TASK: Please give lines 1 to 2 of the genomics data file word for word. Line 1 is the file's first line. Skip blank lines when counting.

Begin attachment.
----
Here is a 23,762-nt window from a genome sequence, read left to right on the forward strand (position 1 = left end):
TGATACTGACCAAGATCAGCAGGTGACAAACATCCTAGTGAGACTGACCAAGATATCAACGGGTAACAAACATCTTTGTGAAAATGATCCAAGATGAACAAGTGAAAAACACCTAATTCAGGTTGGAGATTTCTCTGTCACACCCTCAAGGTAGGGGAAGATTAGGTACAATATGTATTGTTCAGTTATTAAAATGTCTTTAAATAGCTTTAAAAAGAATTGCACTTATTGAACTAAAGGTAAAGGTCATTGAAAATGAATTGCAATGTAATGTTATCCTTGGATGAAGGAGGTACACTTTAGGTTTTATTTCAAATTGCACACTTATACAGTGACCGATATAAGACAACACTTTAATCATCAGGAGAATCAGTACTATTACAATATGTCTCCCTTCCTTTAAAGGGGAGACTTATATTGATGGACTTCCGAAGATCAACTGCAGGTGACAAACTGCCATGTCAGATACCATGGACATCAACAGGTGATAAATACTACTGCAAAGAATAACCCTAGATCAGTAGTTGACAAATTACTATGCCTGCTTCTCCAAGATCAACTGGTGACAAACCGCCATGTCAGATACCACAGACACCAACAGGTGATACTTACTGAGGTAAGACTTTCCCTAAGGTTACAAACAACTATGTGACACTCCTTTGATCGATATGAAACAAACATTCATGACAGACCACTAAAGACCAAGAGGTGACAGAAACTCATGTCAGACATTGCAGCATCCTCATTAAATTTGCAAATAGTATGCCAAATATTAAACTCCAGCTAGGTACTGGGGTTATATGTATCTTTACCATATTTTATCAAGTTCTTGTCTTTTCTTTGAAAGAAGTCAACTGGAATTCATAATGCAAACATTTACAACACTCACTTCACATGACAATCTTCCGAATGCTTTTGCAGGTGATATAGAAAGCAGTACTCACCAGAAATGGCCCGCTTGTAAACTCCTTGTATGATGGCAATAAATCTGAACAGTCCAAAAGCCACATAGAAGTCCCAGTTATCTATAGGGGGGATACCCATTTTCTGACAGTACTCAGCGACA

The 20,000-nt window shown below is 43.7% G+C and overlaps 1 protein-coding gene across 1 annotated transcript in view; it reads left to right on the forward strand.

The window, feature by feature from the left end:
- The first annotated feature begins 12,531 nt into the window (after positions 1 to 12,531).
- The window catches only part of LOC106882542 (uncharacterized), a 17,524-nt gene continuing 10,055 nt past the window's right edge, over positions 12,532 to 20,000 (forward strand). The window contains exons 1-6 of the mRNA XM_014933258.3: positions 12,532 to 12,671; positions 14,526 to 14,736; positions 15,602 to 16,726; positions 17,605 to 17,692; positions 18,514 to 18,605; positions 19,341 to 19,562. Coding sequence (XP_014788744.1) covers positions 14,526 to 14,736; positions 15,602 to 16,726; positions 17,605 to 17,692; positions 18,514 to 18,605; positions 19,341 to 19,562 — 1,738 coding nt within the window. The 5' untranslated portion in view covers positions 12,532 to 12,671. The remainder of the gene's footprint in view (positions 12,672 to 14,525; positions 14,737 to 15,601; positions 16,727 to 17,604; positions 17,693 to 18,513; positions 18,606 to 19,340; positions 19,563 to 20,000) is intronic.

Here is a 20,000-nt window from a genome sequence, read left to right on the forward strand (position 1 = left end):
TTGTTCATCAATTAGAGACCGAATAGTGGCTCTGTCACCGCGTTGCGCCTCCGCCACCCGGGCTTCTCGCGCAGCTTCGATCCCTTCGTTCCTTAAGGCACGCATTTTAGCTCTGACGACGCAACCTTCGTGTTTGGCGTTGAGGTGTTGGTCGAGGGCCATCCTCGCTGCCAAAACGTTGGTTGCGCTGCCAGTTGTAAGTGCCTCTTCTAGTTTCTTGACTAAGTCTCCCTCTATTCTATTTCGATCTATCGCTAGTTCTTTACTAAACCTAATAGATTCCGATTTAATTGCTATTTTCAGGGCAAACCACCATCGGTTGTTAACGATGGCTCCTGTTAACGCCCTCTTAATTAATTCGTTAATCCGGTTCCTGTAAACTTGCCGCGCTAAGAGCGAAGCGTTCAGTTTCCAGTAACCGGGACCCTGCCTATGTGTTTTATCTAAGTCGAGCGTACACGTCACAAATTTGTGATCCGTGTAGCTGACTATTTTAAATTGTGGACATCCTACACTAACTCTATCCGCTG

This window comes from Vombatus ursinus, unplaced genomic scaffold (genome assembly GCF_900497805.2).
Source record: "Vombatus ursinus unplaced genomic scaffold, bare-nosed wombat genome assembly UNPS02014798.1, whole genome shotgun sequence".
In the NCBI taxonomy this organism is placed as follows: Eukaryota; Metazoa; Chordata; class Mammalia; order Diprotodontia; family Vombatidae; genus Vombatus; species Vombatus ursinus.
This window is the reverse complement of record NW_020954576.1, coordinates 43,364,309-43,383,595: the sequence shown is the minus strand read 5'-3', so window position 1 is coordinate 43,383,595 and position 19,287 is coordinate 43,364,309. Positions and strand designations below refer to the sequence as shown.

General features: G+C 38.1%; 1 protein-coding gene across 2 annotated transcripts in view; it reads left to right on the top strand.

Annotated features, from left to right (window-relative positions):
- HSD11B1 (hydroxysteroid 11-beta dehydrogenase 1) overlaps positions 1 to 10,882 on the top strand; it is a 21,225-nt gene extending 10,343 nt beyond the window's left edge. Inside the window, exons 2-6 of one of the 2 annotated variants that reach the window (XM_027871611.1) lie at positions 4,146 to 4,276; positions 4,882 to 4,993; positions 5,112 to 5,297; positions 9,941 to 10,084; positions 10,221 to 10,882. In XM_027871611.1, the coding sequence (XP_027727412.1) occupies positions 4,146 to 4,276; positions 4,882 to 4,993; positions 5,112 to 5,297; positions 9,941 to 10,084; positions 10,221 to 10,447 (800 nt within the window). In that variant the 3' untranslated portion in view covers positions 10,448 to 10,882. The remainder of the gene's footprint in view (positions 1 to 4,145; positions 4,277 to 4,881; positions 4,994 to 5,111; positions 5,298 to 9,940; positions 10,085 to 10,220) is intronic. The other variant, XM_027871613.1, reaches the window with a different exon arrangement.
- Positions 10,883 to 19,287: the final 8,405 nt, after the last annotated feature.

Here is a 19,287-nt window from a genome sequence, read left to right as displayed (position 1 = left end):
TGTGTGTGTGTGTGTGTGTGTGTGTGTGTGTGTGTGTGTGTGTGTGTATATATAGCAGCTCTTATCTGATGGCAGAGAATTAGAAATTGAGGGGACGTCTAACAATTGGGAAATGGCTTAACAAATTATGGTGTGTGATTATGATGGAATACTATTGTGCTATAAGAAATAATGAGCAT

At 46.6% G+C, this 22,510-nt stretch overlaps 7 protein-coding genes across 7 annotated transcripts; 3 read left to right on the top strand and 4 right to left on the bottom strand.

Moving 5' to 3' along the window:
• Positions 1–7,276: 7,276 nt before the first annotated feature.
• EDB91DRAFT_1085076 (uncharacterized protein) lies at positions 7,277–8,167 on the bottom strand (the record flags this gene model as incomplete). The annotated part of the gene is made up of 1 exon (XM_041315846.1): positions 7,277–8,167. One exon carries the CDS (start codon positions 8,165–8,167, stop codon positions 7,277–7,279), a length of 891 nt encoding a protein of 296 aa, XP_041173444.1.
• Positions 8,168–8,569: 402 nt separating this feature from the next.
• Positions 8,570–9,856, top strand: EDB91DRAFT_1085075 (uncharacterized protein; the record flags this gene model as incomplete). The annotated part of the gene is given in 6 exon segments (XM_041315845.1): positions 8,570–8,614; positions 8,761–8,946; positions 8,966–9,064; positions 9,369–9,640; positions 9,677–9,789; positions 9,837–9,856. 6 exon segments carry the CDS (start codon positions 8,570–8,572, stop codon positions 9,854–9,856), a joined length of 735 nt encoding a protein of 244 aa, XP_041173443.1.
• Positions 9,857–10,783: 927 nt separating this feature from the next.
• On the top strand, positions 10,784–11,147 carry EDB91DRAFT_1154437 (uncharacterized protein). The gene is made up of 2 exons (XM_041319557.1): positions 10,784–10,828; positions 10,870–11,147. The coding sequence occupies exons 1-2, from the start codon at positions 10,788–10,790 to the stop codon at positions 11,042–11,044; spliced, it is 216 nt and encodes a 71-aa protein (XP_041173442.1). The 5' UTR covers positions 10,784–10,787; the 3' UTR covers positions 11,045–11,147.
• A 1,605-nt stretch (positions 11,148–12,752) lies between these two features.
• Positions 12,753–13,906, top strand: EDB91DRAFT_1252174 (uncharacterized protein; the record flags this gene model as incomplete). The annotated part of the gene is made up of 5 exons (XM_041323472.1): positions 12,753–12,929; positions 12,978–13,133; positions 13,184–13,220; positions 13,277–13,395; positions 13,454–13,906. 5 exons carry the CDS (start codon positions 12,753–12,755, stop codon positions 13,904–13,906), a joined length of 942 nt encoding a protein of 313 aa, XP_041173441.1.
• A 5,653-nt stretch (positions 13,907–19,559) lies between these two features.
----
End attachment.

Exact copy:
Here is a 23,762-nt window from a genome sequence, read left to right on the forward strand (position 1 = left end):
TGATACTGACCAAGATCAGCAGGTGACAAACATCCTAGTGAGACTGACCAAGATATCAACGGGTAACAAACATCTTTGTGAAAATGATCCAAGATGAACAAGTGAAAAACACCTAATTCAGGTTGGAGATTTCTCTGTCACACCCTCAAGGTAGGGGAAGATTAGGTACAATATGTATTGTTCAGTTATTAAAATGTCTTTAAATAGCTTTAAAAAGAATTGCACTTATTGAACTAAAGGTAAAGGTCATTGAAAATGAATTGCAATGTAATGTTATCCTTGGATGAAGGAGGTACACTTTAGGTTTTATTTCAAATTGCACACTTATACAGTGACCGATATAAGACAACACTTTAATCATCAGGAGAATCAGTACTATTACAATATGTCTCCCTTCCTTTAAAGGGGAGACTTATATTGATGGACTTCCGAAGATCAACTGCAGGTGACAAACTGCCATGTCAGATACCATGGACATCAACAGGTGATAAATACTACTGCAAAGAATAACCCTAGATCAGTAGTTGACAAATTACTATGCCTGCTTCTCCAAGATCAACTGGTGACAAACCGCCATGTCAGATACCACAGACACCAACAGGTGATACTTACTGAGGTAAGACTTTCCCTAAGGTTACAAACAACTATGTGACACTCCTTTGATCGATATGAAACAAACATTCATGACAGACCACTAAAGACCAAGAGGTGACAGAAACTCATGTCAGACATTGCAGCATCCTCATTAAATTTGCAAATAGTATGCCAAATATTAAACTCCAGCTAGGTACTGGGGTTATATGTATCTTTACCATATTTTATCAAGTTCTTGTCTTTTCTTTGAAAGAAGTCAACTGGAATTCATAATGCAAACATTTACAACACTCACTTCACATGACAATCTTCCGAATGCTTTTGCAGGTGATATAGAAAGCAGTACTCACCAGAAATGGCCCGCTTGTAAACTCCTTGTATGATGGCAATAAATCTGAACAGTCCAAAAGCCACATAGAAGTCCCAGTTATCTATAGGGGGGATACCCATTTTCTGACAGTACTCAGCGACA